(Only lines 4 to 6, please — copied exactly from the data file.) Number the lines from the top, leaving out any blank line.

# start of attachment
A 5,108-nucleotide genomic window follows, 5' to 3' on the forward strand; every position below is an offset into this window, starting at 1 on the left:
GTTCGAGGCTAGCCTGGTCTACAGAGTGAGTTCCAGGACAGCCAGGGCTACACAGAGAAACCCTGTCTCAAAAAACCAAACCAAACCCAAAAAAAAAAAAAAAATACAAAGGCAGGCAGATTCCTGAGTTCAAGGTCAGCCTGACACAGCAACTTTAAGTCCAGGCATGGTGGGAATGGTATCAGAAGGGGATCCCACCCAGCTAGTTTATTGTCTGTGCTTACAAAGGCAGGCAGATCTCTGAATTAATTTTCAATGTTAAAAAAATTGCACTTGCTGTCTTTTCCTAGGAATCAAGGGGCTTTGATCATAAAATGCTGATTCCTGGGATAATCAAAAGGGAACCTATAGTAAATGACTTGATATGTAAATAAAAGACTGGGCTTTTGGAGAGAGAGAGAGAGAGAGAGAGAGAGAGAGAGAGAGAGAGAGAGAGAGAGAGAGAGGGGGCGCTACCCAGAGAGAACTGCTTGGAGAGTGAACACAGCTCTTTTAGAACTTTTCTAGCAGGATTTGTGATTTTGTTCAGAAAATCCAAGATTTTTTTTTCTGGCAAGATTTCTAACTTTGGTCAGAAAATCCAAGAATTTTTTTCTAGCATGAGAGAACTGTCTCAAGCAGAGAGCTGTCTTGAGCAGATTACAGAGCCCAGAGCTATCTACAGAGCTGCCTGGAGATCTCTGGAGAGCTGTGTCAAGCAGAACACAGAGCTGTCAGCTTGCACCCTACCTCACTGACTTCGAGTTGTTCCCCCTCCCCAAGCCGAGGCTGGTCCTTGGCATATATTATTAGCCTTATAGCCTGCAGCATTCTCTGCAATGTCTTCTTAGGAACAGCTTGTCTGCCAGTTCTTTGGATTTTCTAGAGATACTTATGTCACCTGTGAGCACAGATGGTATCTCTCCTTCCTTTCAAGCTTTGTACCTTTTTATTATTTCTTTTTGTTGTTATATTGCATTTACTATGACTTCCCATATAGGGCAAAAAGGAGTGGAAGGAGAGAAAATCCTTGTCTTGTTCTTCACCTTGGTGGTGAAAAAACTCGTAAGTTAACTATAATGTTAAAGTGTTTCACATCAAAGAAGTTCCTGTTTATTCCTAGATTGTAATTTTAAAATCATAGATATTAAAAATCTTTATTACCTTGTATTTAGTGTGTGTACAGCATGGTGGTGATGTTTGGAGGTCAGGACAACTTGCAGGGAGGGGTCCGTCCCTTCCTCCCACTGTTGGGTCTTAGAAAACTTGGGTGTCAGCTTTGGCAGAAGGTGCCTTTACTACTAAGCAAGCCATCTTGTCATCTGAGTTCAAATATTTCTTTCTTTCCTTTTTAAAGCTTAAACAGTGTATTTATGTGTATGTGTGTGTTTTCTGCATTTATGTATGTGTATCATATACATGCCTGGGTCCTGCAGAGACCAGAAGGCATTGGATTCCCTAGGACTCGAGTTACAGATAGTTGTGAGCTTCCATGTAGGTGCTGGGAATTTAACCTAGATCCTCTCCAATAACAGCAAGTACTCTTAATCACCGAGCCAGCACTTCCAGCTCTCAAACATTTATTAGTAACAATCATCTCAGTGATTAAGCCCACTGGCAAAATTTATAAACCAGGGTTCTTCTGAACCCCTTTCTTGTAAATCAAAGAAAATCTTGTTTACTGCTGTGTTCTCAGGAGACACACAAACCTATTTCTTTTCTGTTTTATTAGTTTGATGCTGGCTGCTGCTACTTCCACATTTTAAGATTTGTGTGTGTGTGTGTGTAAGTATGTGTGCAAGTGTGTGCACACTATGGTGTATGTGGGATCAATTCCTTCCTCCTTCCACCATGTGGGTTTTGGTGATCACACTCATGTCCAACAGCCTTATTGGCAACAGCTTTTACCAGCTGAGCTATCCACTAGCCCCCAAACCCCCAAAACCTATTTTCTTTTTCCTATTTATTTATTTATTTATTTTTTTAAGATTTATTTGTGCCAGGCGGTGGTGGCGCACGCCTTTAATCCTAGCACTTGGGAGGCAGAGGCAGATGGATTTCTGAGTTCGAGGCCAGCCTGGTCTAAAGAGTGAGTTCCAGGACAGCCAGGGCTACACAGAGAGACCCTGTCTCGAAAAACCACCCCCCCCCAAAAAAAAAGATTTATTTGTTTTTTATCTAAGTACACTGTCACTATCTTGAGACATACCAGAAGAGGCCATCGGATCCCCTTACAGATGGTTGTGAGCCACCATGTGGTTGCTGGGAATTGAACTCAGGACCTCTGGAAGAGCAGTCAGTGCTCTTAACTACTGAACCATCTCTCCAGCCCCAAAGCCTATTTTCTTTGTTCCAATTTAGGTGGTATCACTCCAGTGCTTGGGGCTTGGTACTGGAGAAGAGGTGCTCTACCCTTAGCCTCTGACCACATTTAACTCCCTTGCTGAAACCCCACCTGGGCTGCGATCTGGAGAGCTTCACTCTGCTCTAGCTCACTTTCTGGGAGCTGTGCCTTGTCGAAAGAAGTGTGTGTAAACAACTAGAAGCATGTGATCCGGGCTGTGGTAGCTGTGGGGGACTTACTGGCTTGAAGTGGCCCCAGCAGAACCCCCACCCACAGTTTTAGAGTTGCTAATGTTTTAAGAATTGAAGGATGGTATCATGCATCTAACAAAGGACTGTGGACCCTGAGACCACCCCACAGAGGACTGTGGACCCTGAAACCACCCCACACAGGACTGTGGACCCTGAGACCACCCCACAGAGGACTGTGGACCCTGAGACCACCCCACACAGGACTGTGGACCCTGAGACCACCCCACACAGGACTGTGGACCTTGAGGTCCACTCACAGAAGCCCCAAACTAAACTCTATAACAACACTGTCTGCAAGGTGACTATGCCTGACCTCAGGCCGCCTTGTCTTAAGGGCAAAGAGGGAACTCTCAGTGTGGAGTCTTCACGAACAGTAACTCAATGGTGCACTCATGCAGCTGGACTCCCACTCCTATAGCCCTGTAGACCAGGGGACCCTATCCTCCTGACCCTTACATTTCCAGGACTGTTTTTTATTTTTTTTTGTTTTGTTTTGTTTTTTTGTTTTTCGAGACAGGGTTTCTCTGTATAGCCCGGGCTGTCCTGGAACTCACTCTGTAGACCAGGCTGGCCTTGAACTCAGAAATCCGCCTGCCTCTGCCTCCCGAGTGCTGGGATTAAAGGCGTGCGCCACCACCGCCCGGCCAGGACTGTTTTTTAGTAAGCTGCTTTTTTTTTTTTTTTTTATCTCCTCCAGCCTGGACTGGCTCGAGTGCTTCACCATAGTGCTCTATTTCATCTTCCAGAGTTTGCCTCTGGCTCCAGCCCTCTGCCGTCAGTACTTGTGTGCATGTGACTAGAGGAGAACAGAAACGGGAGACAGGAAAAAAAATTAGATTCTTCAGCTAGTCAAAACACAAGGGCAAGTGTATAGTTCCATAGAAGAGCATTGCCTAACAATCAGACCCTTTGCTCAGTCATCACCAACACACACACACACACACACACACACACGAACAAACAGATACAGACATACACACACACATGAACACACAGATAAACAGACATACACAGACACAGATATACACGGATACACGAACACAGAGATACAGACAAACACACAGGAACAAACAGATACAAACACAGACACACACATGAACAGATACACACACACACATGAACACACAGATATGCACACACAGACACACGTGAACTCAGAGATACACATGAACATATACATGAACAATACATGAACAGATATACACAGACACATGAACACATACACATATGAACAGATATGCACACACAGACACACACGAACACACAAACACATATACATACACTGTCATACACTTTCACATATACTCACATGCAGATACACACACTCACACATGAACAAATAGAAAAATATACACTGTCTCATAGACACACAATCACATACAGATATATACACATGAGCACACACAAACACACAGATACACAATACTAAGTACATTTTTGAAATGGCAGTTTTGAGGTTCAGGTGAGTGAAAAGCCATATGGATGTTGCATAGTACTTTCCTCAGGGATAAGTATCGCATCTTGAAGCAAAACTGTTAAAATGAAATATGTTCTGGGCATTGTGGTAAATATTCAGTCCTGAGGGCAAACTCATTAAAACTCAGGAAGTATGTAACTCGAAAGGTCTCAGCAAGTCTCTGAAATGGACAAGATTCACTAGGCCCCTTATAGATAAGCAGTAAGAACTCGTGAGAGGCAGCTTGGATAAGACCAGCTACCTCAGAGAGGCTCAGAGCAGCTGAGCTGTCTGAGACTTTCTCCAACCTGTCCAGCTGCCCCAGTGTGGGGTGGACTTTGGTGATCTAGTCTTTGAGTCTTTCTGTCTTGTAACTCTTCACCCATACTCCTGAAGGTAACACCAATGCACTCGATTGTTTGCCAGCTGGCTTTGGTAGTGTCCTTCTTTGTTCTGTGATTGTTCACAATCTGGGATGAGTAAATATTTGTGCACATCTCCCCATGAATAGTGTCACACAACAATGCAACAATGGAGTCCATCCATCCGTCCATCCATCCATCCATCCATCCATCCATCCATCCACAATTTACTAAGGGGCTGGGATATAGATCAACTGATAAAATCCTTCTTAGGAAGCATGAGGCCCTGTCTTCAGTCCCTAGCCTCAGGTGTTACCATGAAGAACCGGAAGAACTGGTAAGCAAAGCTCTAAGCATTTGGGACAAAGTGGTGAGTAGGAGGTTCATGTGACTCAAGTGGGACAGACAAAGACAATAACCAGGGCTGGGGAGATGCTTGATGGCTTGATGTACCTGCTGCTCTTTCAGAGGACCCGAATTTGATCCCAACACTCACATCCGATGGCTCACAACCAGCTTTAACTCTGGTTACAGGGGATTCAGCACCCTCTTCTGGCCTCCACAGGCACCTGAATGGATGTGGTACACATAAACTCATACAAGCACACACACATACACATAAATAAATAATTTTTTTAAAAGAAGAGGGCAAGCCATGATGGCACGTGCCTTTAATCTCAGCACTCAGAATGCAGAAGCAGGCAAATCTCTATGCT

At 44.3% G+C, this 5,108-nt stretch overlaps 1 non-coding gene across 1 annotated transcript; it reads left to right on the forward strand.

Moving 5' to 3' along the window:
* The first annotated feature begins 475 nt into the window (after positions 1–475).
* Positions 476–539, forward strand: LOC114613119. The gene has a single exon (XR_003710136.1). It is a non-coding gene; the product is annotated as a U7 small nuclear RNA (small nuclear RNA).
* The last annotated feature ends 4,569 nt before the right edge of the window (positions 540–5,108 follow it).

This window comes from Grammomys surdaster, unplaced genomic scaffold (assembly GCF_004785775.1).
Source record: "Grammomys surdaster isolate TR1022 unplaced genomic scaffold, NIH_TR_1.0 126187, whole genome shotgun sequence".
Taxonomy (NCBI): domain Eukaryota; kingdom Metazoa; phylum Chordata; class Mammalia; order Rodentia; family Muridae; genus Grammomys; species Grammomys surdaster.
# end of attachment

Moving 5' to 3' along the window:
* The first annotated feature begins 475 nt into the window (after positions 1–475).
* Positions 476–539, forward strand: LOC114613119. The gene has a single exon (XR_003710136.1). It is a non-coding gene; the product is annotated as a U7 small nuclear RNA (small nuclear RNA).